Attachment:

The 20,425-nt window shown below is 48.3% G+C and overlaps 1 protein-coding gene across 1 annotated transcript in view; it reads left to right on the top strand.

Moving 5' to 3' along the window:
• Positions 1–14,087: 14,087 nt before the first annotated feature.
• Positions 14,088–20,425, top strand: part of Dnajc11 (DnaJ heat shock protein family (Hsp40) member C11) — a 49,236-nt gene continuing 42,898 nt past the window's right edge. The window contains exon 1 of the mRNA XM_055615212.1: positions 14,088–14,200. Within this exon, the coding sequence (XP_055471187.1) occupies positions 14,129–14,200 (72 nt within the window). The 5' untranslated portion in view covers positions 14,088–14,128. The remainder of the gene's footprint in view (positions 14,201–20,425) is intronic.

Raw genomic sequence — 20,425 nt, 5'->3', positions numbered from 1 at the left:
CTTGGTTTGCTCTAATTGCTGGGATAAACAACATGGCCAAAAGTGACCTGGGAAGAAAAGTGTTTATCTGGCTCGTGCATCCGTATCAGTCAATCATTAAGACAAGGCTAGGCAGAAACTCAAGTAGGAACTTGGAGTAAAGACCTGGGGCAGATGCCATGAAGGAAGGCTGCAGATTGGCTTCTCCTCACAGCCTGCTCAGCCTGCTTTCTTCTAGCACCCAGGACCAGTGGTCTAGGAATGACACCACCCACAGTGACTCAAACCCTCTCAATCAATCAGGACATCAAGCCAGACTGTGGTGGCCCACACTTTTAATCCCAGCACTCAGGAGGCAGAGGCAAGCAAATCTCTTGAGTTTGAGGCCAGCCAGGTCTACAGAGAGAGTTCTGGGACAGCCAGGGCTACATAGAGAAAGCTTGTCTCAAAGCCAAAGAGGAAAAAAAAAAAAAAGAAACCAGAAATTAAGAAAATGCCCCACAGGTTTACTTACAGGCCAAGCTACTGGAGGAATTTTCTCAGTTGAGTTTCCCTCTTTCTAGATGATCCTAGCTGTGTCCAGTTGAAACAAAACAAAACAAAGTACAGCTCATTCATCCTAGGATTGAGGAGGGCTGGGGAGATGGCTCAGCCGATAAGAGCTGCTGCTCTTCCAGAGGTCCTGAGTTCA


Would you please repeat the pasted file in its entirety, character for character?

The 20,425-nt window shown below is 48.3% G+C and overlaps 1 protein-coding gene across 1 annotated transcript in view; it reads left to right on the top strand.

Moving 5' to 3' along the window:
• Positions 1–14,087: 14,087 nt before the first annotated feature.
• Positions 14,088–20,425, top strand: part of Dnajc11 (DnaJ heat shock protein family (Hsp40) member C11) — a 49,236-nt gene continuing 42,898 nt past the window's right edge. The window contains exon 1 of the mRNA XM_055615212.1: positions 14,088–14,200. Within this exon, the coding sequence (XP_055471187.1) occupies positions 14,129–14,200 (72 nt within the window). The 5' untranslated portion in view covers positions 14,088–14,128. The remainder of the gene's footprint in view (positions 14,201–20,425) is intronic.

Raw genomic sequence — 20,425 nt, 5'->3', positions numbered from 1 at the left:
CTTGGTTTGCTCTAATTGCTGGGATAAACAACATGGCCAAAAGTGACCTGGGAAGAAAAGTGTTTATCTGGCTCGTGCATCCGTATCAGTCAATCATTAAGACAAGGCTAGGCAGAAACTCAAGTAGGAACTTGGAGTAAAGACCTGGGGCAGATGCCATGAAGGAAGGCTGCAGATTGGCTTCTCCTCACAGCCTGCTCAGCCTGCTTTCTTCTAGCACCCAGGACCAGTGGTCTAGGAATGACACCACCCACAGTGACTCAAACCCTCTCAATCAATCAGGACATCAAGCCAGACTGTGGTGGCCCACACTTTTAATCCCAGCACTCAGGAGGCAGAGGCAAGCAAATCTCTTGAGTTTGAGGCCAGCCAGGTCTACAGAGAGAGTTCTGGGACAGCCAGGGCTACATAGAGAAAGCTTGTCTCAAAGCCAAAGAGGAAAAAAAAAAAAAAGAAACCAGAAATTAAGAAAATGCCCCACAGGTTTACTTACAGGCCAAGCTACTGGAGGAATTTTCTCAGTTGAGTTTCCCTCTTTCTAGATGATCCTAGCTGTGTCCAGTTGAAACAAAACAAAACAAAGTACAGCTCATTCATCCTAGGATTGAGGAGGGCTGGGGAGATGGCTCAGCCGATAAGAGCTGCTGCTCTTCCAGAGGTCCTGAGTTCA